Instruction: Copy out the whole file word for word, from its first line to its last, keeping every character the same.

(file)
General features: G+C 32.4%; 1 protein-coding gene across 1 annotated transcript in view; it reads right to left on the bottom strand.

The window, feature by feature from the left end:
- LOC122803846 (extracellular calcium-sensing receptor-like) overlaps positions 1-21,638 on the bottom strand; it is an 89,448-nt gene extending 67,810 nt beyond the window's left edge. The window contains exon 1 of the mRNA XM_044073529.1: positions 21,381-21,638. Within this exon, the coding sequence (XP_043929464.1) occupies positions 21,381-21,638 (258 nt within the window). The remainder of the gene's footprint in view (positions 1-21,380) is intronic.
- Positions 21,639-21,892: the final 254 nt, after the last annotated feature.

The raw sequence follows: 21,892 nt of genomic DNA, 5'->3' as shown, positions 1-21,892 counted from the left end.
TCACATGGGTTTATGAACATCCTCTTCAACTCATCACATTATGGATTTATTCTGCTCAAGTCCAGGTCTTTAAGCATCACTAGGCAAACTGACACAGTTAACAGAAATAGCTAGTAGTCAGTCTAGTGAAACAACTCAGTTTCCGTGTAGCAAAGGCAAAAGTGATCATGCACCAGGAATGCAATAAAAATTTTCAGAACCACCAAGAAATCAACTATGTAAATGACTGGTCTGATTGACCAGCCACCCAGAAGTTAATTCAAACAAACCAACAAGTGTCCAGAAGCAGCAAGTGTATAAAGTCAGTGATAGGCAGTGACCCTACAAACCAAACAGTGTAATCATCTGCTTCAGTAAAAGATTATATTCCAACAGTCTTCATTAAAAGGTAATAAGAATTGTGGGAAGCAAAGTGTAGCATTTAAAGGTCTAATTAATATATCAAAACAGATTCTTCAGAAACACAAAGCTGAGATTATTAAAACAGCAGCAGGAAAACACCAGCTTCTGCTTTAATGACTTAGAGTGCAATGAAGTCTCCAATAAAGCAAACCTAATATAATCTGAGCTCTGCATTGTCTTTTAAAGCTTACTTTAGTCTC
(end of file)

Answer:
General features: G+C 32.4%; 1 protein-coding gene across 1 annotated transcript in view; it reads right to left on the bottom strand.

The window, feature by feature from the left end:
- LOC122803846 (extracellular calcium-sensing receptor-like) overlaps positions 1-21,638 on the bottom strand; it is an 89,448-nt gene extending 67,810 nt beyond the window's left edge. The window contains exon 1 of the mRNA XM_044073529.1: positions 21,381-21,638. Within this exon, the coding sequence (XP_043929464.1) occupies positions 21,381-21,638 (258 nt within the window). The remainder of the gene's footprint in view (positions 1-21,380) is intronic.
- Positions 21,639-21,892: the final 254 nt, after the last annotated feature.

The raw sequence follows: 21,892 nt of genomic DNA, 5'->3' as shown, positions 1-21,892 counted from the left end.
TCACATGGGTTTATGAACATCCTCTTCAACTCATCACATTATGGATTTATTCTGCTCAAGTCCAGGTCTTTAAGCATCACTAGGCAAACTGACACAGTTAACAGAAATAGCTAGTAGTCAGTCTAGTGAAACAACTCAGTTTCCGTGTAGCAAAGGCAAAAGTGATCATGCACCAGGAATGCAATAAAAATTTTCAGAACCACCAAGAAATCAACTATGTAAATGACTGGTCTGATTGACCAGCCACCCAGAAGTTAATTCAAACAAACCAACAAGTGTCCAGAAGCAGCAAGTGTATAAAGTCAGTGATAGGCAGTGACCCTACAAACCAAACAGTGTAATCATCTGCTTCAGTAAAAGATTATATTCCAACAGTCTTCATTAAAAGGTAATAAGAATTGTGGGAAGCAAAGTGTAGCATTTAAAGGTCTAATTAATATATCAAAACAGATTCTTCAGAAACACAAAGCTGAGATTATTAAAACAGCAGCAGGAAAACACCAGCTTCTGCTTTAATGACTTAGAGTGCAATGAAGTCTCCAATAAAGCAAACCTAATATAATCTGAGCTCTGCATTGTCTTTTAAAGCTTACTTTAGTCTC